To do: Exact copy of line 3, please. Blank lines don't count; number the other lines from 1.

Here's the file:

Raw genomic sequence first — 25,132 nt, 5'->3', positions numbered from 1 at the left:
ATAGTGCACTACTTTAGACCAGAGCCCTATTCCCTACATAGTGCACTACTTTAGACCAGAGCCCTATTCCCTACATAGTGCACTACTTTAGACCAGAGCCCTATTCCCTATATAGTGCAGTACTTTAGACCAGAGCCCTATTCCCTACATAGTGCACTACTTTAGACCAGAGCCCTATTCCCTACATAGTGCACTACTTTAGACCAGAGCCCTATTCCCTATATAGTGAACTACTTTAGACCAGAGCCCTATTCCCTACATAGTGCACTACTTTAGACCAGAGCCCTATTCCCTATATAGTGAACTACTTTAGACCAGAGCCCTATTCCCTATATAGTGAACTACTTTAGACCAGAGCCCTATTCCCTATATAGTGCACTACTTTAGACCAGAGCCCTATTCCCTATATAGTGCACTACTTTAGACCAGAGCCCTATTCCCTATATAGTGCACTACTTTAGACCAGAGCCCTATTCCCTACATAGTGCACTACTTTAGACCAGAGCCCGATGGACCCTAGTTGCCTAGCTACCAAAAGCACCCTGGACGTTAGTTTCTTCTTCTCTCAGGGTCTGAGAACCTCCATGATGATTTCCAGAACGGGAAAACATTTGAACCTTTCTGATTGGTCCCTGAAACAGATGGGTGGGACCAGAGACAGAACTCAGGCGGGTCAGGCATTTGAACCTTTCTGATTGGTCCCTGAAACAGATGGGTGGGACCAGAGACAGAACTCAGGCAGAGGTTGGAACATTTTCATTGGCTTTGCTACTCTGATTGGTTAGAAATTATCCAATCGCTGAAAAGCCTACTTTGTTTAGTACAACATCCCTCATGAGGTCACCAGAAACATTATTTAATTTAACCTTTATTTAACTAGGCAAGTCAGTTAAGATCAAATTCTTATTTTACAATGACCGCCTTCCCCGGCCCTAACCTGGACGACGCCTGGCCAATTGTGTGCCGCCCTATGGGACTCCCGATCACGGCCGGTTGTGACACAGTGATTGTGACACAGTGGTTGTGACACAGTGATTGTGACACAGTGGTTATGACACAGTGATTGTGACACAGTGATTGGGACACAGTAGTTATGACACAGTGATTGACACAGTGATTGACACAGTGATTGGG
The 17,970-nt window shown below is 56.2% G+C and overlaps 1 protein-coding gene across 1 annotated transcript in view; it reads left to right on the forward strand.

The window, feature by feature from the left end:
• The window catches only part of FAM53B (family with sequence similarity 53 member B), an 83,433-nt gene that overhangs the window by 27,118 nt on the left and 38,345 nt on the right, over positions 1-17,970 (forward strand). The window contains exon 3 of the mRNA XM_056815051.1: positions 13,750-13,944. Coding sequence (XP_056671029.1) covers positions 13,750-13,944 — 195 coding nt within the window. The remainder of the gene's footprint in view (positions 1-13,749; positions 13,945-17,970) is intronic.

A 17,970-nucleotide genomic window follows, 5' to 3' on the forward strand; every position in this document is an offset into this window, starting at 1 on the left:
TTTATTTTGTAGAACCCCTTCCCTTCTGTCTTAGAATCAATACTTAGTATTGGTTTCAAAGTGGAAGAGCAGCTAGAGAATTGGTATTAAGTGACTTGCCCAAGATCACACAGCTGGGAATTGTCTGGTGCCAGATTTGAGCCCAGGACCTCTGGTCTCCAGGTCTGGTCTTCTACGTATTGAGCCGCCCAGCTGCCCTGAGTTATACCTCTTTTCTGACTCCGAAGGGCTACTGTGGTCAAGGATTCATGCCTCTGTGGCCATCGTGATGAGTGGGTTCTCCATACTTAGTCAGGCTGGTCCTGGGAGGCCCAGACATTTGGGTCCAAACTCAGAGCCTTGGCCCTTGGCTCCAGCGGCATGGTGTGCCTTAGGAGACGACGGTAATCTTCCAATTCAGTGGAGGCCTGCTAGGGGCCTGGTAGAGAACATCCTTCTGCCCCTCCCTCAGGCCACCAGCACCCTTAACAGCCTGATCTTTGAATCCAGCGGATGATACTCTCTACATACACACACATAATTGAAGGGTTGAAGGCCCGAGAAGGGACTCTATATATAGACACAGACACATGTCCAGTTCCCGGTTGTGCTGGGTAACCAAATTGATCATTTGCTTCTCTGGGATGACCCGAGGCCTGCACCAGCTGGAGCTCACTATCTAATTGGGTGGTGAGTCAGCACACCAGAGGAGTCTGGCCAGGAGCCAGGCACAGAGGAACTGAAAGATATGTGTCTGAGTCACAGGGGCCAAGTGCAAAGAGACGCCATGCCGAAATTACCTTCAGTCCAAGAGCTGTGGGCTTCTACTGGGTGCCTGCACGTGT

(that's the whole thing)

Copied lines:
The 17,970-nt window shown below is 56.2% G+C and overlaps 1 protein-coding gene across 1 annotated transcript in view; it reads left to right on the forward strand.